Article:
This year, the Jewish holiday of Passover and Christianity's holiest day, Easter, share a weekend.
The Jewish holiday of Passover and Christianity’s holiest day, Easter, share millennia of history, themes of redemption, hope and growth, even signature foods, but they rarely coincide.
This year, thanks to the complicated dynamics of the lunar calendar, the basis of the Jewish year, they also share a weekend.
Passover, an eight-day holiday, always begins with an evening-meal service, a seder, on the 15th of Nisan, the first month on the Jewish calendar, which bridges March and April. This year, the 15th falls on April 6, also Good Friday, the day on which Christians mark the Crucifixion of Jesus.
During Passover, Jews specifically commemorate the Israelites’ liberation from slavery in ancient Egypt — the Exodus/Moses/Red Sea story — and more broadly, God’s power to save the Jewish people from annihilation, generation after generation.
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The Passover story recounts that God killed the firstborn boys of Egypt after the pharaoh refused to release the children of Israel from bondage, but “passed over” the houses of the Israelites.
Distraught over the death of his own son, the pharaoh let the Israelites go. They were then given the Ten Commandments at Mount Sinai and wandered in the desert for 40 years before arriving in the Land of Israel.
The tradition of eating matzoh during Passover comes from the Bible’s account that the Jews left Egypt in such a hurry that there was no time to allow the bread to rise.
Central to the seder are the notions that elders must pass on the story to their children, and that strangers should be welcomed, because the Jewish people were strangers in many lands between the fall of the Second Temple in Jerusalem some 1,942 years ago, and the state of Israel’s founding after the Holocaust, in 1948.
Easter marks the end of Holy Week, which commemorates Jesus’ final days, from his entrance into Jerusalem through the Resurrection. It’s the last week of Lent, 40 days of prayer and repentance.
“Passover is really a story of salvation, although many now consider it a story of freedom,” said Rabbi Mitch Chefitz, scholar-in-residence at Miami’s Temple Israel. Thus, around many seder tables, discussions will involve manifestations of oppression, from anti-Semitism, racism and homophobia to poverty, deprivation and genocide.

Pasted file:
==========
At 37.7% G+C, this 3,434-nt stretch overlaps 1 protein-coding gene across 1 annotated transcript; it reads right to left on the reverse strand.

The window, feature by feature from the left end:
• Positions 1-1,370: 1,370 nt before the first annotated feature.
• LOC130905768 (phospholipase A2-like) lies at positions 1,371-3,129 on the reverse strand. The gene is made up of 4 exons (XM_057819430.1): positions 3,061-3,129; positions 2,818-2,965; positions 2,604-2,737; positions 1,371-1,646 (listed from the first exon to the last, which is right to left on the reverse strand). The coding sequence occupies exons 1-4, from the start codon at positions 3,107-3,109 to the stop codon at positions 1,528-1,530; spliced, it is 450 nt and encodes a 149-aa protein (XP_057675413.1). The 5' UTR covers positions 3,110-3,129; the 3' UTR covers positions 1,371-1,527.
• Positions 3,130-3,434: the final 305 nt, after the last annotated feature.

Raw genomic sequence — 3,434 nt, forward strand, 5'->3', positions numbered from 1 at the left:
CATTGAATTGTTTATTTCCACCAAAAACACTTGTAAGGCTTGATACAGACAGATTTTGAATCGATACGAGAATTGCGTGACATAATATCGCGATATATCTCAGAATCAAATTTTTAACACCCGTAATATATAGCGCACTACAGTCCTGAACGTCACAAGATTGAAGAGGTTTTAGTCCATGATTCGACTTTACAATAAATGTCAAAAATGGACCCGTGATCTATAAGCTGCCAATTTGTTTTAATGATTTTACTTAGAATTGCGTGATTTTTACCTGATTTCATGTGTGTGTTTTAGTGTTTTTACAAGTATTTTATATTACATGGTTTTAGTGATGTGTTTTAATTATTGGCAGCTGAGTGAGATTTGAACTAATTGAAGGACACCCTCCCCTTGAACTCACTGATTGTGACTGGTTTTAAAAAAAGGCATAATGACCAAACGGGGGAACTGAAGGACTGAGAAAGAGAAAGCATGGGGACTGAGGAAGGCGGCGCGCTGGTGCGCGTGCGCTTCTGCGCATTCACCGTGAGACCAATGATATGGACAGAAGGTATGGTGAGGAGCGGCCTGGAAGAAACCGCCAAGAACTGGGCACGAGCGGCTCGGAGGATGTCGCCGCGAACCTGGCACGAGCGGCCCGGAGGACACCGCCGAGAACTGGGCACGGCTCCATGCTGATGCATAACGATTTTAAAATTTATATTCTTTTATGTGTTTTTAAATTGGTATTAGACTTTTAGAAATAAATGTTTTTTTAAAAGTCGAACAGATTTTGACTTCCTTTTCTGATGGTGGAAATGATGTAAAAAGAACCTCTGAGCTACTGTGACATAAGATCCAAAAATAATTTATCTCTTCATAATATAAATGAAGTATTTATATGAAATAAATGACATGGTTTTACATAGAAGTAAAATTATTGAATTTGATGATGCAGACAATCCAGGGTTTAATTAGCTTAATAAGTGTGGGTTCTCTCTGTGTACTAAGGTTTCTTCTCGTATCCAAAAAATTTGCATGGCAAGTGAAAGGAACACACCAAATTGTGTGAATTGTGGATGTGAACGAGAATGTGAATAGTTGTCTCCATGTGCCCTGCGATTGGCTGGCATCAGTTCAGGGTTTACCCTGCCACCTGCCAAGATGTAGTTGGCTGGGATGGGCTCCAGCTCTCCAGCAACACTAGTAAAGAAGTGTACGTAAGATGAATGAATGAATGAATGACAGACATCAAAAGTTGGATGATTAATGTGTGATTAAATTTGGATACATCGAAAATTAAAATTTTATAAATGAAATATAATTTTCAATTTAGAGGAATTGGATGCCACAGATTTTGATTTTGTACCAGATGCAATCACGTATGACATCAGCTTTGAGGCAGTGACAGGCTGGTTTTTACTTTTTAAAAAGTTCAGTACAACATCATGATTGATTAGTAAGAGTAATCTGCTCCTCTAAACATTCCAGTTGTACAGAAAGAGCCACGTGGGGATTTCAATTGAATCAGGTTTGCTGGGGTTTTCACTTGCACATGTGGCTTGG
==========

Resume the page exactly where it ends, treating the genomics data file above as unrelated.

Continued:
Chefitz calls them “tight places.”
As Jews, he said, “we recognize that we have been through any number of tight places and have an obligation to see others in tight places and open doors for them.”
He adds to the list some of modern life’s metaphorical “enslavements.”
“The most difficult thing Moses had to do was convince (the Israelites) that they were slaves,” he said. “They were fed, they were clothed,” and therefore complacent.
Though they represent seminal events for two different faiths, the holidays have much in common, including many of the foods that appear on the seder table and in Christian liturgy and ceremony: fish, lamb, greens, wine, eggs and unleavened bread (the Eucharist).
Indeed, theologians have debated for centuries whether three of the four Gospels — Matthew, Mark and Luke — correctly identify the Last Supper as a Passover seder. The Gospel of John, and some scholars both Jewish and Christian, say it couldn’t have been, based on the hour of the Crucifixion.
“Frankly, does that matter?” asks the Rev. Douglas McCaleb, dean of Miami’s Trinity Cathedral, an Episcopal church. “The symbolism is important; the date much less so.”
Material from The Associated Press is included in this report.